THE dividing line between real life and entertainment is thin enough in the United States of America at the best of times. But when the Chicago City Council decided to call in Jerry Springer to tell them exactly where that line gets drawn on his bizarre and outrageous chat show, they got more than they bargained for; or perhaps less.

Mr Springer's show features real life people Telling All. All is often too much for the partners, lovers and spouses who accompany them, and fights regularly break out as Lamar discovers that LuAnne is a transvestite, married to someone else, having it away with the local youth soccer team, or all three. Chairs fly, hair is torn and clothes are ripped. It is all most entertaining.

But the good people of the Chicago City Council, prompted by a complaint, wanted to find out if these fights were real. If they were, then security guards should break them up. If they were not, then Mr Springer was a sham and he needed an entertainment licence.

Alderman Edward Burke tried repeatedly to pin down Mr Springer, while the host himself deftly avoided the questions. "My show is overall for real," he said. It "seems real to me". Asked if he would stop the violence, as requested by the network which runs the programme, he said: "I don't know. They say no. They're the boss." For his part, Mr Springer was clearly irritated by questions about his salary and contract, saying: "I'm not sure this is your business." And he was fiercely defensive of the value of the programme.

Indeed, he argued that his show was in fact a morality play. "There's a lot of wrestling and rolling around that goes on on the show. I'll admit that. But I suggest that the violence we see in other media such as television dramas and movies never looks very bad. To most viewers watching it looks very enticing.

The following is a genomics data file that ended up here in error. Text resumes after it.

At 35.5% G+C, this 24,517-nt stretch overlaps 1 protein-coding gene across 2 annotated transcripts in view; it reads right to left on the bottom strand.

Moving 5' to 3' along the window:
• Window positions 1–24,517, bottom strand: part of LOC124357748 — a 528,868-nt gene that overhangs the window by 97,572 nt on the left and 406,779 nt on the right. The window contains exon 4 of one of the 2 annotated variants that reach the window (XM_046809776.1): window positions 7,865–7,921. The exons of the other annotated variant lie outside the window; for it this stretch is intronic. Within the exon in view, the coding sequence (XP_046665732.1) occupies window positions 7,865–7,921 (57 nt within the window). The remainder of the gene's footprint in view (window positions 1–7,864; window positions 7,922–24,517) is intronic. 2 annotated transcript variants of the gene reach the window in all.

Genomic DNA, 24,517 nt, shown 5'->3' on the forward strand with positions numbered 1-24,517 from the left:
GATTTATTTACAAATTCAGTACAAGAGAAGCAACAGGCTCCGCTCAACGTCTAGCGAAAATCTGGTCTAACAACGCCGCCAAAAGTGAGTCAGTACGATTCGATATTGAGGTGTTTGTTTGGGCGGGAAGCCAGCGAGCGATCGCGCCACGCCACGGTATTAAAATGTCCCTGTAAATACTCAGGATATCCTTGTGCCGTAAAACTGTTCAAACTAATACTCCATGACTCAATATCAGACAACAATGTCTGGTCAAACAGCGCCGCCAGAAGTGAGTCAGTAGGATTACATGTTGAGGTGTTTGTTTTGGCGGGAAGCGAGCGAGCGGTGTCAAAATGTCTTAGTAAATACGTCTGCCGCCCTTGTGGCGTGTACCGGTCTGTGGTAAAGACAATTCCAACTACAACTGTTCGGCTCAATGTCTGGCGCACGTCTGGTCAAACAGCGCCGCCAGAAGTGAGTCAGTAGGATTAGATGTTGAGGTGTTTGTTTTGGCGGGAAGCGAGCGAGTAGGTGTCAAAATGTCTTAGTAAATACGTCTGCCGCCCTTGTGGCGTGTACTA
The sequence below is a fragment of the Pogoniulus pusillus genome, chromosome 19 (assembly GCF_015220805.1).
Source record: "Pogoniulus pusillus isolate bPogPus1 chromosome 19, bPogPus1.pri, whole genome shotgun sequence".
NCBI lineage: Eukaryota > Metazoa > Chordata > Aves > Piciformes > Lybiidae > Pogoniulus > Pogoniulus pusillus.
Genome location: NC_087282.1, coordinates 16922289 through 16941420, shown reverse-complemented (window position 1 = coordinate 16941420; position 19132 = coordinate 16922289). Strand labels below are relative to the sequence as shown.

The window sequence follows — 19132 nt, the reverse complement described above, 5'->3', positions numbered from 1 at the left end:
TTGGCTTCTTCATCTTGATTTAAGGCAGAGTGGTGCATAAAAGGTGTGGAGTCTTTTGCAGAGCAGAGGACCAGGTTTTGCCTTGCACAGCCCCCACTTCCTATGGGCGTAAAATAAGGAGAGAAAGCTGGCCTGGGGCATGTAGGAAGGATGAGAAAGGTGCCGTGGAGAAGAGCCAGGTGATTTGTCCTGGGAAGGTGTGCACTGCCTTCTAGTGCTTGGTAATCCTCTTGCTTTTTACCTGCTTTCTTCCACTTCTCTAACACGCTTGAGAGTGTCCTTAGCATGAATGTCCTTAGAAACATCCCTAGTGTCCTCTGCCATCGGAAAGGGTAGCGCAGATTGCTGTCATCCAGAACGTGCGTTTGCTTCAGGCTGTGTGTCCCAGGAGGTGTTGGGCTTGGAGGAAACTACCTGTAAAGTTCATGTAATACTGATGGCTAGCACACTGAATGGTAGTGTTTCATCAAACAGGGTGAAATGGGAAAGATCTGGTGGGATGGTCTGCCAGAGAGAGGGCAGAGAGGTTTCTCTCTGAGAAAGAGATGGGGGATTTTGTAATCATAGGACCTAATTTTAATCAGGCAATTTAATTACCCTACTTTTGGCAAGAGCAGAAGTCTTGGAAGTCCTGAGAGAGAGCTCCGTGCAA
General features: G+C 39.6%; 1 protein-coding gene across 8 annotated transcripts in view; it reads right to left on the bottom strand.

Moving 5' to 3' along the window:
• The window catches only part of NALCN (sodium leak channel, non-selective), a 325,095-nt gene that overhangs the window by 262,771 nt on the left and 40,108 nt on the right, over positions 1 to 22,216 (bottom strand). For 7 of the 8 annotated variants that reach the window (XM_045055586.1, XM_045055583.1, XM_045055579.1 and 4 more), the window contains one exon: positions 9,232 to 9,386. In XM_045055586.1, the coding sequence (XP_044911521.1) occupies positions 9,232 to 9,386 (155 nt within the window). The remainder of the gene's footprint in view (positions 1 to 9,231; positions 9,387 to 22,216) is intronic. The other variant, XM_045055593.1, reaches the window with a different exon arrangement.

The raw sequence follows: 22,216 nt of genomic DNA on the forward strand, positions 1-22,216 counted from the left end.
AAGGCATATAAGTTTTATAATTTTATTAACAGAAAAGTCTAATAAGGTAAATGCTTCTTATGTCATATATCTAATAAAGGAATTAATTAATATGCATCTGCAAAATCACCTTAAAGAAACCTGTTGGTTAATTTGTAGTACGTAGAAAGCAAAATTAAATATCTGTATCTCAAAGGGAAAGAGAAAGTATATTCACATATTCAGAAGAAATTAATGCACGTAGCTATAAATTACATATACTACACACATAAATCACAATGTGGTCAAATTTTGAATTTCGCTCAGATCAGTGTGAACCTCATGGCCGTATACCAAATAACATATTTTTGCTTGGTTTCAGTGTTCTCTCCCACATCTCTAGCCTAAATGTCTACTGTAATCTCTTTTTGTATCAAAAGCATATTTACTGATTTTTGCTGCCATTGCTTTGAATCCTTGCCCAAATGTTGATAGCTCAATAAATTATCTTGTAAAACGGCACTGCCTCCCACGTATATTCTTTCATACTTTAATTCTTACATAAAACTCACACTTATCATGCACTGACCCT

"The people who fight on my show never look glamorous. The guy loses the girl. The audience boos the person who can't act correctly and berates the person. I do a commentary at the end of the show. No other programme or movie can say they do that."

The hearings rapidly tumbled into chaos, as fans clapped and cheered while the council lost its collective temper. At one point a councillor loudly complained that another had interrupted. "Hit her with a chair," advised Mr Springer.

Those who know him only as the Titan of Trash would be startled by his resume. Born in London in 1944 after his family fled Europe to escape the Nazis, he moved to the US five years later. He put his law degree to good use working for Senator Robert Kennedy's presidential campaign, and later helped get the Constitution amended to lower the voting age to 18. At 33, he was the mayor of Cincinnati. He went on to be one of the city's most respected TV journalists, winning seven Emmy awards.

But since 1991, his career has taken a different and more lucrative turn, taking him where other networks feared to tread. In truth, there is much worse rubbish available these days ("When Good Pets Go Bad," etc). Anyway, as Mr Springer reminded us, "It's just television." When asked if film of the meeting would end up on his show, he just shrugged and said: "Maybe. If it's good."